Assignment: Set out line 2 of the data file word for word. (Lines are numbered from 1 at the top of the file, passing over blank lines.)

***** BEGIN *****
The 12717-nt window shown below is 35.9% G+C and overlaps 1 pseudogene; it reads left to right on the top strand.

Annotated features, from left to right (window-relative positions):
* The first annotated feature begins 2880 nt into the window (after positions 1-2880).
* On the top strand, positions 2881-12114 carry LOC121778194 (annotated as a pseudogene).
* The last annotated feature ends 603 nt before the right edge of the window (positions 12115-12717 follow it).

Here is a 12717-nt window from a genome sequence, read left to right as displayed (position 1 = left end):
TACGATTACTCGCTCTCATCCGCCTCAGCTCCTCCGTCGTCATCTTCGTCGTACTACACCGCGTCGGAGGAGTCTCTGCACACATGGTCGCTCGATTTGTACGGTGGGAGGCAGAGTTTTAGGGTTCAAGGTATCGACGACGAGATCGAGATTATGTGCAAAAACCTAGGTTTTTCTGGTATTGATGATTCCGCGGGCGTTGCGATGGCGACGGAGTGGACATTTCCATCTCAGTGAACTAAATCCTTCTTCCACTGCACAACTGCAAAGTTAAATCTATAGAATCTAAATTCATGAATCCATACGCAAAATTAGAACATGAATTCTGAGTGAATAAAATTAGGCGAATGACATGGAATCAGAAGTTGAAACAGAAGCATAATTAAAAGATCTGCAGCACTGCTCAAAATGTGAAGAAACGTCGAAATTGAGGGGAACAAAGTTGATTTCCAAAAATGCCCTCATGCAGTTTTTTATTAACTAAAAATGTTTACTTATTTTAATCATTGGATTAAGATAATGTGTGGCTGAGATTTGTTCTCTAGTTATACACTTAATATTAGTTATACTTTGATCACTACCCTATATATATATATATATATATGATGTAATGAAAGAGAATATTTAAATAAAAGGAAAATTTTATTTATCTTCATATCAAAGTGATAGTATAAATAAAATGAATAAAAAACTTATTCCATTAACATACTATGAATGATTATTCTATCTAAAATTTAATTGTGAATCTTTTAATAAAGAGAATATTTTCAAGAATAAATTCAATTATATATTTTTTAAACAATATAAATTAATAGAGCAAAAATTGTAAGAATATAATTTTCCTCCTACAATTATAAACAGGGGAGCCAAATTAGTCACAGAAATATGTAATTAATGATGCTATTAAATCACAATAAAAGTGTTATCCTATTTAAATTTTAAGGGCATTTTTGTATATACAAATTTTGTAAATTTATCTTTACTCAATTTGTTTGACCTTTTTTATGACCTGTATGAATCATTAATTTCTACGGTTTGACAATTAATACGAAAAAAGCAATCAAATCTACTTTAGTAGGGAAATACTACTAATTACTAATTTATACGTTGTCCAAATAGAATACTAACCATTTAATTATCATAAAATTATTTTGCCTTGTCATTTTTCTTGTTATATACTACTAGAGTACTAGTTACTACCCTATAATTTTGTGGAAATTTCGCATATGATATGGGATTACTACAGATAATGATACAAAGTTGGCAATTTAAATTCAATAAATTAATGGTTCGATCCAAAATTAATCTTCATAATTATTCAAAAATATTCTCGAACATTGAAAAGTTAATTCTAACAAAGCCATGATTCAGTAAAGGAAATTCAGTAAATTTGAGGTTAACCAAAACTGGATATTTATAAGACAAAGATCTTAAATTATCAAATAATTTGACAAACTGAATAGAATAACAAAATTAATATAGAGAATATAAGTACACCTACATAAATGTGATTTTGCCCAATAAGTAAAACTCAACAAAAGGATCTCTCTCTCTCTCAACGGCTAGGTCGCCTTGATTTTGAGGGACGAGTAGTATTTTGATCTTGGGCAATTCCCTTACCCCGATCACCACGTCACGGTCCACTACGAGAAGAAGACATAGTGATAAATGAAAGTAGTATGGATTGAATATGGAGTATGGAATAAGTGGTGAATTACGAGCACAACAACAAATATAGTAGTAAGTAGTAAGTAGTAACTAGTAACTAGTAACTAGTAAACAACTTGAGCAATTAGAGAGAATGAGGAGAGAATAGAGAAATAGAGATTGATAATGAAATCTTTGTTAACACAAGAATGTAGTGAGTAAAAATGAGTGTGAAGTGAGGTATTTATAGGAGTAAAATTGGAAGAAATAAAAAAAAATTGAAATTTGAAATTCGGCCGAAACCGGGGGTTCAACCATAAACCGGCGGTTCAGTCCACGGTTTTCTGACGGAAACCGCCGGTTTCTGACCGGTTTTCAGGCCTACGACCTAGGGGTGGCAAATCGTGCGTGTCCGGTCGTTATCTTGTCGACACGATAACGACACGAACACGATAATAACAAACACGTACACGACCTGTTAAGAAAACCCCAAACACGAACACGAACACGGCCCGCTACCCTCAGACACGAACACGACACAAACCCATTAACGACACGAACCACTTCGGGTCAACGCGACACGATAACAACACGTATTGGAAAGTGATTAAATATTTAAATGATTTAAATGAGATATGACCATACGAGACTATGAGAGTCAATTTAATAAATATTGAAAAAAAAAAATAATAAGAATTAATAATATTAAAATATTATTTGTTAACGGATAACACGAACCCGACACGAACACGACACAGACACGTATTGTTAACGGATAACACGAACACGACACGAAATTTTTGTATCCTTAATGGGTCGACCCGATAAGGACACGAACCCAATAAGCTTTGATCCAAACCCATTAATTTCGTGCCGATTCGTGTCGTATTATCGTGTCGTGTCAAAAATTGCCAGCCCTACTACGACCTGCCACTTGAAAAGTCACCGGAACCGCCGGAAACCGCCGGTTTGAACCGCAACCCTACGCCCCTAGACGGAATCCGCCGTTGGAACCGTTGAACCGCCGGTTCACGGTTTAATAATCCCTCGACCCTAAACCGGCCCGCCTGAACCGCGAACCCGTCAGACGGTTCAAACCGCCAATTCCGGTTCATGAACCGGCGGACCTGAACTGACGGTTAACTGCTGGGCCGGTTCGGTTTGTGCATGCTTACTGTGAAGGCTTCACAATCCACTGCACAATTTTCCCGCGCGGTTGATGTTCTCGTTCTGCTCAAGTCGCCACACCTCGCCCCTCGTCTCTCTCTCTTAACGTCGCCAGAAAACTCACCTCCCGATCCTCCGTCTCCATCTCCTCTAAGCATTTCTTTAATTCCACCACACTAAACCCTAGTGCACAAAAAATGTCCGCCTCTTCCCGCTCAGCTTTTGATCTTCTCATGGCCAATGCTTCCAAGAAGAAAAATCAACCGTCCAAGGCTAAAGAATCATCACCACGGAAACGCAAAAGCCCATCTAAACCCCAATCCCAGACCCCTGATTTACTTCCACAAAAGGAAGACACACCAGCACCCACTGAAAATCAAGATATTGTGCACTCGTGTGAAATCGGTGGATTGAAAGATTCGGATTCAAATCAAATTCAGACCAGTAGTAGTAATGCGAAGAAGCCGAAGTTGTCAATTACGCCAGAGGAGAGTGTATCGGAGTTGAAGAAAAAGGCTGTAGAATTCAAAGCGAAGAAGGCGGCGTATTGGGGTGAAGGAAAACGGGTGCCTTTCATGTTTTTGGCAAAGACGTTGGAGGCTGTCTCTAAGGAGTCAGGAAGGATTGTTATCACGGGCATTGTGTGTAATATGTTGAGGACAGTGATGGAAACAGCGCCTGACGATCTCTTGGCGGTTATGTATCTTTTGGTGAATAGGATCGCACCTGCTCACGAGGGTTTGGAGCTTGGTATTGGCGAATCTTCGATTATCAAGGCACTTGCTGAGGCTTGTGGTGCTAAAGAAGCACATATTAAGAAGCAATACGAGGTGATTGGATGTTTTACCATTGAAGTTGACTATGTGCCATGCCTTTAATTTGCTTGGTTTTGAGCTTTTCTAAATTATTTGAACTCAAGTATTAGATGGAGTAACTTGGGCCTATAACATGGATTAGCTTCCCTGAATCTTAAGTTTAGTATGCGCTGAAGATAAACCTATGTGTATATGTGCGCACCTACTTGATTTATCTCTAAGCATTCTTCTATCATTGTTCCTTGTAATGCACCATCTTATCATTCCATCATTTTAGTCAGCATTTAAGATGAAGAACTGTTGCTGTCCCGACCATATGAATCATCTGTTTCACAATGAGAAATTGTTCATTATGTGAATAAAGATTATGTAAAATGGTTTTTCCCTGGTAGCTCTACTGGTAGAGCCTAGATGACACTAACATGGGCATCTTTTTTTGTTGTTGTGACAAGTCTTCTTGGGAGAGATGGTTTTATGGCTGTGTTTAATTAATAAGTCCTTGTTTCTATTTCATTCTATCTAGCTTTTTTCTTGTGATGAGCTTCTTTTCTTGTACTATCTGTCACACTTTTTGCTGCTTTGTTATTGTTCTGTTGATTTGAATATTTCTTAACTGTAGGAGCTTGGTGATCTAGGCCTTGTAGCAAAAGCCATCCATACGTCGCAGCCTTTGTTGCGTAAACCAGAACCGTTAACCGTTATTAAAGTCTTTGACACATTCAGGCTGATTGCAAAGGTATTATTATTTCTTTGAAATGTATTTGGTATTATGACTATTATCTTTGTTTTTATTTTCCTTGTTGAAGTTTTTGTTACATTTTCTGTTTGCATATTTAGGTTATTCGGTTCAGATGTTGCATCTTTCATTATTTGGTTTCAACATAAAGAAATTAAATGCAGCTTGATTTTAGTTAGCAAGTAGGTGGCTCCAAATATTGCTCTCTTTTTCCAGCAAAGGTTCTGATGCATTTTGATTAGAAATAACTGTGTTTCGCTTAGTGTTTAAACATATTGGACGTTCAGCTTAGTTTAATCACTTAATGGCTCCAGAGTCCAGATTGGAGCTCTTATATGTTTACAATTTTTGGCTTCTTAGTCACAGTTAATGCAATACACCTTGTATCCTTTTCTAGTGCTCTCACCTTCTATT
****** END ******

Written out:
Annotated features, from left to right (window-relative positions):